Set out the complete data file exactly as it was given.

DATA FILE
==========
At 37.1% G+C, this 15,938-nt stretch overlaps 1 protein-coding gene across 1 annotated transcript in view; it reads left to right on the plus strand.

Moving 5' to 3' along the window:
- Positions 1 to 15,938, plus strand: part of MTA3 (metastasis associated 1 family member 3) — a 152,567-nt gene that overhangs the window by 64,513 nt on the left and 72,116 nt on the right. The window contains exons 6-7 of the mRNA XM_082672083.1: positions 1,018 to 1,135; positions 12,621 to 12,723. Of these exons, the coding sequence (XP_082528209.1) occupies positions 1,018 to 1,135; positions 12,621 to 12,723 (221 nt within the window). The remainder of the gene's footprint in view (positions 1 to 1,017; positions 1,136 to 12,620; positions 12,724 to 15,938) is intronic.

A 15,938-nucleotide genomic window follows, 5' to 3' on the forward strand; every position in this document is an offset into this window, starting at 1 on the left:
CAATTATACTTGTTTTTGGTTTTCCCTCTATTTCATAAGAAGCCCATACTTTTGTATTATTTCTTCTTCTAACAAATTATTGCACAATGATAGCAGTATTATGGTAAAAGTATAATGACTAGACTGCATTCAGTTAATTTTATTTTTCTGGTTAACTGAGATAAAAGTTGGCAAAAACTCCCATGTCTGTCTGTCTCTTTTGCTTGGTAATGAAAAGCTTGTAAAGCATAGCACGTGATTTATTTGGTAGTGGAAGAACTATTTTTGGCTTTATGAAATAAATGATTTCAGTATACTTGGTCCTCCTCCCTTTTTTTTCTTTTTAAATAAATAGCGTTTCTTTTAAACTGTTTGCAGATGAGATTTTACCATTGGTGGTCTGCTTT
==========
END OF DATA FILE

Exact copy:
At 37.1% G+C, this 15,938-nt stretch overlaps 1 protein-coding gene across 1 annotated transcript in view; it reads left to right on the plus strand.

Moving 5' to 3' along the window:
- Positions 1 to 15,938, plus strand: part of MTA3 (metastasis associated 1 family member 3) — a 152,567-nt gene that overhangs the window by 64,513 nt on the left and 72,116 nt on the right. The window contains exons 6-7 of the mRNA XM_082672083.1: positions 1,018 to 1,135; positions 12,621 to 12,723. Of these exons, the coding sequence (XP_082528209.1) occupies positions 1,018 to 1,135; positions 12,621 to 12,723 (221 nt within the window). The remainder of the gene's footprint in view (positions 1 to 1,017; positions 1,136 to 12,620; positions 12,724 to 15,938) is intronic.

A 15,938-nucleotide genomic window follows, 5' to 3' on the forward strand; every position in this document is an offset into this window, starting at 1 on the left:
CAATTATACTTGTTTTTGGTTTTCCCTCTATTTCATAAGAAGCCCATACTTTTGTATTATTTCTTCTTCTAACAAATTATTGCACAATGATAGCAGTATTATGGTAAAAGTATAATGACTAGACTGCATTCAGTTAATTTTATTTTTCTGGTTAACTGAGATAAAAGTTGGCAAAAACTCCCATGTCTGTCTGTCTCTTTTGCTTGGTAATGAAAAGCTTGTAAAGCATAGCACGTGATTTATTTGGTAGTGGAAGAACTATTTTTGGCTTTATGAAATAAATGATTTCAGTATACTTGGTCCTCCTCCCTTTTTTTTCTTTTTAAATAAATAGCGTTTCTTTTAAACTGTTTGCAGATGAGATTTTACCATTGGTGGTCTGCTTT